IRL euphoria for the terminally online: Namasenda talks live shows & staying independent as a pop artist before Balance / Club Culture Festival

, 20 September 2022

“I’m only talking to the people that I’m actually working with creatively,” says Stockholm’s Namasenda, on forging her path as a pop artist through independent labels. “Everyone else, I don’t go telling them what to do business-wise. I feel like working with a smaller label often means that you get to kind of decide, do your own thing and, and basically get help with building your brand.” 

Namasenda (2021). Image courtesy the artist + PC Music, London.

Calling via video chat from her home in the Swedish capital, the PC Music stable member is talking in the lead up to Leipzig’s Balance / Club Culture Festival, where she brings her euphoric stage show to a celebration of club music’s expanded field, alongside Loraine James, DJ Swisha, Métaraph and more. Emerging with the eurodance inflected pop of 2017’s hot_babe_93, Namasenda signed to London’s PC Music in 2019, finding a kindred production collaborator in labelhead A.G. Cook. She’s since gone from strength to strength with 2021’s anthem-laden Unlimited Ammo, collaborated with and had her work remixed by the likes of umru, Himera, Woesum and more. There’s a consistency for ecstatic hooks across her discography, from the bubblegum favourite ‘Donuts’ off her first release, through to the self-confident bravado and hoover synth accentuation of 2021’s ‘Finish Him’ featuring Joey LaBeija.

While her’s is a sound beloved by a terminally online generation, it’s nonetheless music that is best heard in a sweaty crowd through a PA, with her energetic live show making the artist a favourite in appearances from her label’s recent showcases in London, to the main hall of Berghain this summer. This is an opinion shared by the artist, suggested in her reflections on the pandemic’s sending gigs towards livestreams. “I hate the online stuff. I think it’s so cringe, so I just kind of did it because there was nothing else to do,” Namasenda explains of the digital gigs that became a staple of 2020. “It was kind of fun the first couple of times, but it’s really not my vibe at all. I just like the ritual of going somewhere, getting ready for the show, meeting people in real life.” 

**You have an excellent stage presence. Do you write music with playing live in mind?

Namasenda: That’s a really fun question. I mean, it’s not like when I’m doing a song I’m thinking about how it will be live, but I know the only way for me to know if a song is good enough is if I feel like, “Oh my god, I can’t wait to play this.” It doesn’t have to be a party track, it can be a calm one. But if I’m excited to play something live then I know that it’s a good one.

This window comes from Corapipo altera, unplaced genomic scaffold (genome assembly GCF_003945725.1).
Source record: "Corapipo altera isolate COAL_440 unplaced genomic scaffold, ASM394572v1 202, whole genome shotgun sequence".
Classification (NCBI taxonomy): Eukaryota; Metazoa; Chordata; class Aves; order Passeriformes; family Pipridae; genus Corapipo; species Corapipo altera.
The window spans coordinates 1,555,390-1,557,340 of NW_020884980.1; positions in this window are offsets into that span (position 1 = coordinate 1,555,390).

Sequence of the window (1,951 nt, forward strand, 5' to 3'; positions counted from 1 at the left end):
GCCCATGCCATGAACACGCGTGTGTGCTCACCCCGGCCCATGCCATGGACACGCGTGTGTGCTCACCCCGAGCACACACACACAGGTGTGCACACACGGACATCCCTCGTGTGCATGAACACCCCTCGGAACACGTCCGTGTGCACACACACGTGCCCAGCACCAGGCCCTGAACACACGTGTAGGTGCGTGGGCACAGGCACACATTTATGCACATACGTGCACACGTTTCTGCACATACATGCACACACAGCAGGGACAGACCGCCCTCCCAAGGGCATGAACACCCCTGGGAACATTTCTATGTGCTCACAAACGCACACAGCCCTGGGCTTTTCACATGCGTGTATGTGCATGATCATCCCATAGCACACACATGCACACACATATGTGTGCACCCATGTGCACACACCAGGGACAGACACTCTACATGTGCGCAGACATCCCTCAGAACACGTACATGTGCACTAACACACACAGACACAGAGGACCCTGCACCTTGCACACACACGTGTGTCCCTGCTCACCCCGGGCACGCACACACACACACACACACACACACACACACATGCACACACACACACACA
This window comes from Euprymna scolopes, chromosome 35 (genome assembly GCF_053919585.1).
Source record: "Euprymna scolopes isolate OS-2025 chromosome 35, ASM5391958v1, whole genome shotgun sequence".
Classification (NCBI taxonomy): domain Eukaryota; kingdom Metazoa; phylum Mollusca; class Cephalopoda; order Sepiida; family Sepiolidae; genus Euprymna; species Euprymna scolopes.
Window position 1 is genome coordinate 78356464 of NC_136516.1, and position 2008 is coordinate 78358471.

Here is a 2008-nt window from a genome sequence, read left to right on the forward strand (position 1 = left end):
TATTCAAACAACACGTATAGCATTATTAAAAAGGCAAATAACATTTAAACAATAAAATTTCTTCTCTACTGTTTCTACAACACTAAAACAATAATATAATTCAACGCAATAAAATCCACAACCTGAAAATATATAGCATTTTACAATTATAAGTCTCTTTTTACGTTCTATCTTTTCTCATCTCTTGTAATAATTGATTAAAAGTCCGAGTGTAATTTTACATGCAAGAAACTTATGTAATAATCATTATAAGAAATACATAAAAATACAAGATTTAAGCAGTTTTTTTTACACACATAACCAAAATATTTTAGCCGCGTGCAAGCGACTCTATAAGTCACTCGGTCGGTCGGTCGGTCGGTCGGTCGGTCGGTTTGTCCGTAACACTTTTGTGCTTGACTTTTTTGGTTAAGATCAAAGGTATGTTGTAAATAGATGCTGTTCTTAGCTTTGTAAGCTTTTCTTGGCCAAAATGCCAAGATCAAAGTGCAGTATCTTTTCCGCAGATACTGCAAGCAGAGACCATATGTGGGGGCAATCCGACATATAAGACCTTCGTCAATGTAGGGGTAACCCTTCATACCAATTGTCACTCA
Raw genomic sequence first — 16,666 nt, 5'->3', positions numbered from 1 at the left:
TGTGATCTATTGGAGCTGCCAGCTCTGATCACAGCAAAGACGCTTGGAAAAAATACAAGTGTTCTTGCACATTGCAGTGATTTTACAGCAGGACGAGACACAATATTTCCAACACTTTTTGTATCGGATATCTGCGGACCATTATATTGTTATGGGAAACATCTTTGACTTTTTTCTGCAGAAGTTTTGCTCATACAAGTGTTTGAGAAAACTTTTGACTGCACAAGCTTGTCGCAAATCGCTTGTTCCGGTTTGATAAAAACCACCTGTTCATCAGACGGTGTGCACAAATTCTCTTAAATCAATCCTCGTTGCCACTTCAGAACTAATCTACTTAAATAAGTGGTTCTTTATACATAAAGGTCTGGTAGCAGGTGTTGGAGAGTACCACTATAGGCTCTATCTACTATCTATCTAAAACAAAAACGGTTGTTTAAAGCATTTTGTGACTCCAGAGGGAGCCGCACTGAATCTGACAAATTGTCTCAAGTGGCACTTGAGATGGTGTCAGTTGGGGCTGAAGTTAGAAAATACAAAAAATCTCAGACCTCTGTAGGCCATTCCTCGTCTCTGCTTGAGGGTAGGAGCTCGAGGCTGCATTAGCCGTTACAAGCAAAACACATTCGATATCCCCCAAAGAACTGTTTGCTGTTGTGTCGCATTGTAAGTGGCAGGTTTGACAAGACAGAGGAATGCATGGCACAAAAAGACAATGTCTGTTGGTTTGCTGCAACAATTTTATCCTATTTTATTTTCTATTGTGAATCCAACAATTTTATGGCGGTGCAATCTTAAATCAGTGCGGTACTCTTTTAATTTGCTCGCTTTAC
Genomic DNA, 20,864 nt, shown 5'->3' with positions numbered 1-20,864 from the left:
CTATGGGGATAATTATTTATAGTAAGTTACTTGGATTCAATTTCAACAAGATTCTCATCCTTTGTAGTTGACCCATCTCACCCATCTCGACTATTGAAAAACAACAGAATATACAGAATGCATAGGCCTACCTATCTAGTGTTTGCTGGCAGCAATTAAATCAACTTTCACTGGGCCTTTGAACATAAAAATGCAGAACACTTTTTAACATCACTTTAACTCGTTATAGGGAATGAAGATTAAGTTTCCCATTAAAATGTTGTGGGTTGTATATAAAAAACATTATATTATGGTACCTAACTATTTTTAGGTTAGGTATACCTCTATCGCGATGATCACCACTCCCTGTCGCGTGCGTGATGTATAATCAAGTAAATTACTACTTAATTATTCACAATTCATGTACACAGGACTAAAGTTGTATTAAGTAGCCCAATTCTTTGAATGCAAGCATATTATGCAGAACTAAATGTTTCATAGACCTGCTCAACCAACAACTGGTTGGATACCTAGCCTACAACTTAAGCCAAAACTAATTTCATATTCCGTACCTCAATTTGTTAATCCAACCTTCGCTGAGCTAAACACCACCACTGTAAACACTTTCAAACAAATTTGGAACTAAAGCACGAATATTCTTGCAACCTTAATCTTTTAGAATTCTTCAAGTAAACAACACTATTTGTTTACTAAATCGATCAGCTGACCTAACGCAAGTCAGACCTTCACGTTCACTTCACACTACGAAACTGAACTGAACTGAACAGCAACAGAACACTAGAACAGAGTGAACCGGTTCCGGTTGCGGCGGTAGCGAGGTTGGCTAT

Namasenda. Image courtesy the artist + PC Music, London.

**Being from Sweden, how has the country influenced you musically? With labels like YEAR0001, who you’ve worked with, there’s a very distinct thing going on there—but also the eurodance history, I definitely hear that in hot_babe_93.

N: It might not be so much musically, it can be more the whole vibe, visually, everything. Everything that I did for hot_babe_93 is very Swedish or European in my opinion. I think it’s that we have this sense that we like it here, but also a sense of longing, wanting to be somewhere else. That’s very present in Swedish music and I think in mine too. 

**PC Music is independent, has this been interesting for you as a pop artist, rather than working along a major label pathway?

N: There’s a lot of artistic integrity. You’re allowed to do your own thing. I have this rule where I don’t discuss the creative stuff with people that aren’t creatives themselves. I’m not gonna talk to an A&R about, oh, we should do this with this bridge, or what do you think about this cover. Because an A&R or someone that sits in an office, they don’t know. They know the business side, so they should do that. I feel like when it comes to a lot of major labels, a lot of people that don’t even know what they’re talking about, they’re having a lot of opinions. I can’t really do that. I don’t even do it with PC. 

**How has working with A.G. Cook on the production side of things played a role in your songwriting recently? How do you two bounce ideas off each other?

Namasenda (2021). Photo by Arvida Byström + Hannah Diamond. Image courtesy the artist + PC Music, London

N: I think he was one of the first people that actually really listened to my ideas, and made me trust my ideas, made me believe that I had good ideas. So I feel during this process I’ve grown a lot as a songwriter. To be able to have the confidence to sing a melody that might not be the best, but if you’re three people in the room, then someone can be like, “Okay, let’s take this and do this and this.” That’s how you collaborate, and to be open to sometimes singing or writing something that’s not really great, but because you wrote that we can take from it and make something.

**There is a very strong visual element to your work. Can you tell me about this side of your project, do you keep visuals in mind when writing music?

N: Usually I do. Right now, it’s not really that I have an idea, but I feel for the first time the visual idea is kind of growing with the music. So I don’t really know what’s gonna happen, because with Unlimited Ammo I knew exactly what I wanted to do. I knew exactly what type of influences I wanted, and what the whole theme was, already set before we started writing the mixtape. But now it’s a bit more floaty, so it’s going to be interesting to see what comes out of it.**

Namasenda performs as part of Balance / Club Culture Festival, Leipzig, on September 30, 2022.